Knightley was just 18 years old when the first Pirates of the Caribbean film was released. Prior to playing Elizabeth, Knightley largely appeared in TV episodes and made-for-TV movies, including a memorable part in 2002’s Bend It Like Beckham. Pirates of the Caribbean provided her with a great opportunity as a breakout star, allowing her to take on a prominent part in a blockbuster picture that would become a series.
Given how important Pirates of the Caribbean was to her career, it’s intriguing to witness Knightley’s hesitant initial reaction. Knightley had every reason to be concerned about what Elizabeth would do to her career in one of her most important parts to date. Her next film part was in Love Actually, when she played a love interest stuck between two men, similar to Elizabeth’s relationship with Will Turner and Jack Sparrow. But not as sexualized as in Pirates of the Caribbean, Knightley’s concerns about typecasting were legitimate.
Fortunately, Knightley was able to “break out of” the lust-inducing, sought-after young woman in her following performances. She is currently a two-time Academy Award nominee for her performances in Pride & Prejudice and The Imitation Game. Though she returned to the Pirates of the Caribbean franchise for the next two films, her repertoire has expanded significantly since then.
Keira Knightley explains the drawbacks of her role in Pirates of the Caribbean. Knightley made her film debut as Elizabeth Swann in Pirates of the Caribbean: The Curse of the Black Pearl in 2003. While being presented as a somewhat secluded character, Elizabeth went on to play a more active part in the saga, eventually becoming Pirate King.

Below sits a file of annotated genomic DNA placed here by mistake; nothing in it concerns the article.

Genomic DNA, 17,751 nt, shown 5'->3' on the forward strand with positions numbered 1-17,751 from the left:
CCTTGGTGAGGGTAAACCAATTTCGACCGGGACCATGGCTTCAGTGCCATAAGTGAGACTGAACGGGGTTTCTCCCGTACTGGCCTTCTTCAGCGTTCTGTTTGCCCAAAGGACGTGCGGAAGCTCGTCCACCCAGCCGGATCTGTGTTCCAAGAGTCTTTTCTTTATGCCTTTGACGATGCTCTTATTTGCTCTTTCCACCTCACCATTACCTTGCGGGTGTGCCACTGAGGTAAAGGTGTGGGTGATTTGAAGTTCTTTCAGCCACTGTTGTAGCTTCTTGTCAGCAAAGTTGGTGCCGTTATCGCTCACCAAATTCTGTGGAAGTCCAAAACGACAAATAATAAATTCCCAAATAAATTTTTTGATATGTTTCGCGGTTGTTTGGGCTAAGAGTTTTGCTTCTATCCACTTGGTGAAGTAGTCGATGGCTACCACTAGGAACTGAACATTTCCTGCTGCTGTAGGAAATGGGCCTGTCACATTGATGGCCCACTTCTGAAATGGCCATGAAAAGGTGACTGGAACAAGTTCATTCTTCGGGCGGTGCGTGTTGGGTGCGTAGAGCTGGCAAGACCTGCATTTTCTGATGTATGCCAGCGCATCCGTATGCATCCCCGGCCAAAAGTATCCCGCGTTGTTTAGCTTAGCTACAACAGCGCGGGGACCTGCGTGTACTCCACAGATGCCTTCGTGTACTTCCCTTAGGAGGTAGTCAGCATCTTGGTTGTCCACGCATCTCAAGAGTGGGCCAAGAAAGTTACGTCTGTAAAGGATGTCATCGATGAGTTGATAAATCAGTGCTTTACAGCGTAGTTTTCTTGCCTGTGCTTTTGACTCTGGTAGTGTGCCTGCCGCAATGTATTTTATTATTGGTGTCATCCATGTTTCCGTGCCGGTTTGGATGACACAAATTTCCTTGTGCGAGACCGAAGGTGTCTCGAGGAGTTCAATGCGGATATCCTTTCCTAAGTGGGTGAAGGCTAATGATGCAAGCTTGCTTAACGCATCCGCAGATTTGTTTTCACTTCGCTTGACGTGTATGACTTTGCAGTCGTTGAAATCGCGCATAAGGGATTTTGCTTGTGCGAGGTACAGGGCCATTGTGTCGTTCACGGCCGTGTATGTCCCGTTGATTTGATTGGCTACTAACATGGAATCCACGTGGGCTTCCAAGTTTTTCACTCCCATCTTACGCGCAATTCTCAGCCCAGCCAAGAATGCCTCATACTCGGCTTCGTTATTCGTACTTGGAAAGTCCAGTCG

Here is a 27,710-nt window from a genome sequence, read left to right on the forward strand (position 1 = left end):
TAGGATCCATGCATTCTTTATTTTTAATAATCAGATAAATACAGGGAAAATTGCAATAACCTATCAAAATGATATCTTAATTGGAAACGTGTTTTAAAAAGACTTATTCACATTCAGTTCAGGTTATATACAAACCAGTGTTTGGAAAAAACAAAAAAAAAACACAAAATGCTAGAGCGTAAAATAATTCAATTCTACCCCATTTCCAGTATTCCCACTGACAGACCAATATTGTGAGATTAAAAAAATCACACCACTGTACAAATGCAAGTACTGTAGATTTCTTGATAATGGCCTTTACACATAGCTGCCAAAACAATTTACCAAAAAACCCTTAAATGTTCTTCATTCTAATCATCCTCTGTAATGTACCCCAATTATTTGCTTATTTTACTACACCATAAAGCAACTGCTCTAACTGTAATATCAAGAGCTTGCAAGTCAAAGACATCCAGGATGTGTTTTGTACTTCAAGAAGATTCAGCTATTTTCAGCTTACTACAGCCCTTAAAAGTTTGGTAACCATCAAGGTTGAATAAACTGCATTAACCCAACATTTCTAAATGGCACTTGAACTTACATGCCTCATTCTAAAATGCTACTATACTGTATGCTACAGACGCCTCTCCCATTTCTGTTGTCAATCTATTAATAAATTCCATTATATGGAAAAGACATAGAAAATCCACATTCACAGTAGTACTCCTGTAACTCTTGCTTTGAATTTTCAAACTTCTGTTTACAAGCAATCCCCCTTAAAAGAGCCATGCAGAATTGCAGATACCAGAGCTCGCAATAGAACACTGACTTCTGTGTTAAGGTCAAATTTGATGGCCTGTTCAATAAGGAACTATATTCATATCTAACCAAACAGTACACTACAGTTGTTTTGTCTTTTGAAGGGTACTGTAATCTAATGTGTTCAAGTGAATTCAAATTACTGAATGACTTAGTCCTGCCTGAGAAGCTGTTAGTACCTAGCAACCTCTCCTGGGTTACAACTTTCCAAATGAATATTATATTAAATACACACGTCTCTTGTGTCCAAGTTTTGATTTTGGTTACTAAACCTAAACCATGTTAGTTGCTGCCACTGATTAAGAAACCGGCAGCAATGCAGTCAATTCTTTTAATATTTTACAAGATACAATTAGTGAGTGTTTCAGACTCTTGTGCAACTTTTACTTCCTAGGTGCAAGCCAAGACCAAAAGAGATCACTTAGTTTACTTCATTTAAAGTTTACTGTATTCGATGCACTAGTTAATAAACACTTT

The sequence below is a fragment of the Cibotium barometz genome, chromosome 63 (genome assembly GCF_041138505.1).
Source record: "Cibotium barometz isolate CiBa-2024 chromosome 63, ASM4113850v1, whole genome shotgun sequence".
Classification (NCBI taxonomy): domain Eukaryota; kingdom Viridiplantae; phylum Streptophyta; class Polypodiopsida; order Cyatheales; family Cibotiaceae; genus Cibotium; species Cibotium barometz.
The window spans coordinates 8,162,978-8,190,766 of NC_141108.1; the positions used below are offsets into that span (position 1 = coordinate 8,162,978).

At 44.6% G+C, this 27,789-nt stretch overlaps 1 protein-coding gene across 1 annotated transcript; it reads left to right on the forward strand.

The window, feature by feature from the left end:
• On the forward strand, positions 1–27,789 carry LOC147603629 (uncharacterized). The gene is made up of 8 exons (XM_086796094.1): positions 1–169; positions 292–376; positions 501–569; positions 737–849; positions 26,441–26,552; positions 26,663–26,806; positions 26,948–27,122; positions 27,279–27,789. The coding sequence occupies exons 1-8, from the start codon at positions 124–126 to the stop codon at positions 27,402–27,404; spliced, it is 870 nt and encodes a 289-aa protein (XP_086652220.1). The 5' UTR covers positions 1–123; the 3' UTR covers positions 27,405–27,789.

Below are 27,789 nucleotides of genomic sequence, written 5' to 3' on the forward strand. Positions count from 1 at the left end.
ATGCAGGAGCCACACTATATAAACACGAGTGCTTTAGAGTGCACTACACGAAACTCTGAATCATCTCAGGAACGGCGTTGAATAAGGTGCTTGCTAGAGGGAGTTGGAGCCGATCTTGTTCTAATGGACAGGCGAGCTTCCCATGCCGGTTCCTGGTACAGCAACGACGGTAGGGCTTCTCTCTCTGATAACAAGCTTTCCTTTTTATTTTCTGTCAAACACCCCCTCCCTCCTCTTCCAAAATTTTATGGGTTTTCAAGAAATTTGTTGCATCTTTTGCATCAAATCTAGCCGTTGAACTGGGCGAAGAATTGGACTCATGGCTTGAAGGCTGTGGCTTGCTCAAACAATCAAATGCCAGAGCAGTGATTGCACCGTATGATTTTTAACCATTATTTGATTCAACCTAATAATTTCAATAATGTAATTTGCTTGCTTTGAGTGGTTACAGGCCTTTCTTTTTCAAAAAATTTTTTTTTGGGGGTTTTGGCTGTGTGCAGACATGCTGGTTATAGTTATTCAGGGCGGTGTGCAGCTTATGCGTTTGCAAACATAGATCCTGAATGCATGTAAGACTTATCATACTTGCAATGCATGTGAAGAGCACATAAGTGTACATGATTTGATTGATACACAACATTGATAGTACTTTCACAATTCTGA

In an interview with Harper’s Bazaar, Knightley stated that the part was a double-edged sword. Notwithstanding the career benefits of starring in Pirates of the Caribbean, the actor expressed anxiety that she would be typecast as “the object of everybody’s lust” in films following her appearance as Elizabeth. See here for Knightley’s entire explanation:
I had quite an entrance into adult life, an extreme landing because of the experience of fame at a very early age. There’s a funny place where women are meant to sit, publicly, and I never felt comfortable with that. It was a big jolt. I was being judged on what I was projecting. [Elizabeth] was the object of everybody’s lust. Not that she doesn’t have a lot of fight in her. But it was interesting coming from being really tomboyish to getting projected as quite the opposite. I felt very constrained. I felt very stuck. So the roles afterwards were about trying to break out of that.